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SETH'S BOOKS

Seth Godin has written 12 bestsellers that have been translated into 33 languages

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Bonus stuff!

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all.marketers.tell.stories

All Marketers Tell Stories

Seth's most important book about the art of marketing

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IN STORES:

free.prize.inside

Free Prize Inside

The practical sequel to Purple Cow

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linchpin

Linchpin

An instant bestseller, the book that brings all of Seth's ideas together.

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meatball.sundae

Meatball Sundae

Why the internet works (and doesn't) for your business. And vice versa.

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permission.marketing

Permission Marketing

The classic Named "Best Business Book" by Fortune.

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poke.the.box

Poke The Box

The latest book, Poke The Box is a call to action about the initiative you're taking - in your job or in your life, and Seth once again breaks the traditional publishing model by releasing it through The Domino Project.

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purple.cow

Purple Cow

The worldwide bestseller. Essential reading about remarkable products and services.

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small.is.the.new.big

Small is the New Big

A long book filled with short pieces from Fast Company and the blog. Guaranteed to make you think.

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survival.is.not.enough

Survival is Not Enough

Seth's worst seller and personal favorite. Change. How it works (and doesn't).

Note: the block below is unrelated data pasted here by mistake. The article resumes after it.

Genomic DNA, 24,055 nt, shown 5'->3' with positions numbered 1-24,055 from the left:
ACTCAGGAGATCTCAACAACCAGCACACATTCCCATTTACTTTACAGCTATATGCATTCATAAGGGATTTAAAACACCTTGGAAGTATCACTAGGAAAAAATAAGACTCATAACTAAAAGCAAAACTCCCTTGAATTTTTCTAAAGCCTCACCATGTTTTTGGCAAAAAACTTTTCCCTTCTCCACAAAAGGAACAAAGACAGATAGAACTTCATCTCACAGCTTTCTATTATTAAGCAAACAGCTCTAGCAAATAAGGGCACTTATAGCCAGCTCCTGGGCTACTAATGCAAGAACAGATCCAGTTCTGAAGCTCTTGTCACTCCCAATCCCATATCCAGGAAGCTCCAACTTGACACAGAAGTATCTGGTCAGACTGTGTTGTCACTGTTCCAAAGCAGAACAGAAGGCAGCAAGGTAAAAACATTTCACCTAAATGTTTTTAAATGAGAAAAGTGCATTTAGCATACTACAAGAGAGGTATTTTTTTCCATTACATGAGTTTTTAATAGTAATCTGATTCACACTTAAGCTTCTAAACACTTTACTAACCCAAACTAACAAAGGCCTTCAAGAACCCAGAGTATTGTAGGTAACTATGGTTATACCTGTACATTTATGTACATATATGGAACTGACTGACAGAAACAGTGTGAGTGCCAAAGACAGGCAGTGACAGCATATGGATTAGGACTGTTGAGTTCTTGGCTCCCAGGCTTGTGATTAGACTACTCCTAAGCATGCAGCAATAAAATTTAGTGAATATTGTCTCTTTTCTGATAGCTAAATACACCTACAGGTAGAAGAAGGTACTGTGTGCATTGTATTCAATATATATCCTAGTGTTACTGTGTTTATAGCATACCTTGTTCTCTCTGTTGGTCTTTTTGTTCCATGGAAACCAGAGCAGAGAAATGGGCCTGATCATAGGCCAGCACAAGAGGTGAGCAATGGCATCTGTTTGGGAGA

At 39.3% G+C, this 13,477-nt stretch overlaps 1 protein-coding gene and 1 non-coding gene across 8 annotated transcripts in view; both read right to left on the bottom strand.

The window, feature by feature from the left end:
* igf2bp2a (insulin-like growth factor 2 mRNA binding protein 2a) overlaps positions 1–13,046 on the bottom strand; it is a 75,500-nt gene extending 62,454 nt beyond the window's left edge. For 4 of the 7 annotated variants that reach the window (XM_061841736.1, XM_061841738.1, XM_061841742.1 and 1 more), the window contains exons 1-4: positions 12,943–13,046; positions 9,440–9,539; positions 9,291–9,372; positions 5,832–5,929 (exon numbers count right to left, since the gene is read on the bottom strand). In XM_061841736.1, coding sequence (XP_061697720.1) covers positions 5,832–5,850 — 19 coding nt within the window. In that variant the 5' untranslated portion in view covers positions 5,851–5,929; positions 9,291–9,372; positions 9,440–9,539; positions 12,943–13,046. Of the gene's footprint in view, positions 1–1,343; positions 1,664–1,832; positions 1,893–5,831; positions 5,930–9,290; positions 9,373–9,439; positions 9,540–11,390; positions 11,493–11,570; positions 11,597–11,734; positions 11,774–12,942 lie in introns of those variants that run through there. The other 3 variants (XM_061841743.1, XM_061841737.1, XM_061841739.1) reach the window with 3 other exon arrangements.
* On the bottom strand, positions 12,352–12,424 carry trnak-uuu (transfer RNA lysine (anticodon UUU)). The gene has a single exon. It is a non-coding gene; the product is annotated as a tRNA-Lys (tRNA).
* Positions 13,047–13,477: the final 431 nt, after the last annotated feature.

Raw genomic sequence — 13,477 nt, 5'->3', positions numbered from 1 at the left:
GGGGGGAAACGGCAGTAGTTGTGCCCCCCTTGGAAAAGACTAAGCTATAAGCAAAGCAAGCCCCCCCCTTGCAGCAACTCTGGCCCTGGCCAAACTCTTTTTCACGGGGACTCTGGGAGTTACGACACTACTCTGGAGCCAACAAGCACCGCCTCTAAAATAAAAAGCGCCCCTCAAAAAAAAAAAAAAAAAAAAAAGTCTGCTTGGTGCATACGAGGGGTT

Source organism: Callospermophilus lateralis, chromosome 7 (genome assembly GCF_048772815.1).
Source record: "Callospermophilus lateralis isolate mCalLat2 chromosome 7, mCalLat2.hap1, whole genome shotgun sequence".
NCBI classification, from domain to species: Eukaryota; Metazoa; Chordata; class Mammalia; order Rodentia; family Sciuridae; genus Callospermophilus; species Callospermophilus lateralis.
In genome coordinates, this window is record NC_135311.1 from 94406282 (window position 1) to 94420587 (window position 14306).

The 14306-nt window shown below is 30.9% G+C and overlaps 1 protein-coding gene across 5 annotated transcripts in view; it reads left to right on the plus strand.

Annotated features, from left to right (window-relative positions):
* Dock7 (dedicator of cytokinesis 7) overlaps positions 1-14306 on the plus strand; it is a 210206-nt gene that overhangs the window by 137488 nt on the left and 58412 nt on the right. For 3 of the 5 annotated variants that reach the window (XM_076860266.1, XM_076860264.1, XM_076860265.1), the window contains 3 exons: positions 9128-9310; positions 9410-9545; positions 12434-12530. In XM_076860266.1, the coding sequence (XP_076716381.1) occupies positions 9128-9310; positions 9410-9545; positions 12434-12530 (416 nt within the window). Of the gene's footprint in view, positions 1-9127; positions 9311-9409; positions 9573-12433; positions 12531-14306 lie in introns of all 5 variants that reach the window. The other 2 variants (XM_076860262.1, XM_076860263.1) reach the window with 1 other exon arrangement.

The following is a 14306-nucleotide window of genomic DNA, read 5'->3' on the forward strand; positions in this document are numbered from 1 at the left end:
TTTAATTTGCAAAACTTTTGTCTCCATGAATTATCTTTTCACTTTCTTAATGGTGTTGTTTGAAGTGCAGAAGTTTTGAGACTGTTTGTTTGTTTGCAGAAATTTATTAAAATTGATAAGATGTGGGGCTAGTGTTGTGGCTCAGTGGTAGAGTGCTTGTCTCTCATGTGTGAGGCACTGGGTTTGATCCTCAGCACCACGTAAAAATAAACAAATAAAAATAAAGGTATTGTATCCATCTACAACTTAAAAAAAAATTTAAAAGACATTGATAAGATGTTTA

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the.big.moo

The Big Moo

All for charity. Includes original work from Malcolm Gladwell, Tom Peters and Promise Phelon.

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the.big.red.fez

The Big Red Fez

Top 5 Amazon ebestseller for a year. All about web sites that work.

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IN STORES:

the.dip

The Dip

A short book about quitting and being the best in the world. It's about life, not just marketing.

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the.icarus.deception

The Icarus Deception

Seth's most personal book, a look at the end of the industrial economy and what happens next.

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tribes

Tribes

"Book of the year," a perennial bestseller about leading, connecting and creating movements.

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unleashing.the.ideavirus

Unleashing the Ideavirus

More than 3,000,000 copies downloaded, perhaps the most important book to read about creating ideas that spread.

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v.is.for.vulnerable

V Is For Vulnerable

A short, illustrated, kids-like book that takes the last chapter of Icarus and turns it into something worth sharing.

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we.are.all.weird

We Are All Weird

The end of mass and how you can succeed by delighting a niche.

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whatcha.gonna.do.with.that.duck

Whatcha Gonna Do With That Duck?

The sequel to Small is the New Big. More than 600 pages of the best of Seth's blog.

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THE DIP BLOG by Seth Godin




All Marketers Are Liars Blog




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Member since 08/2003

Brace for impact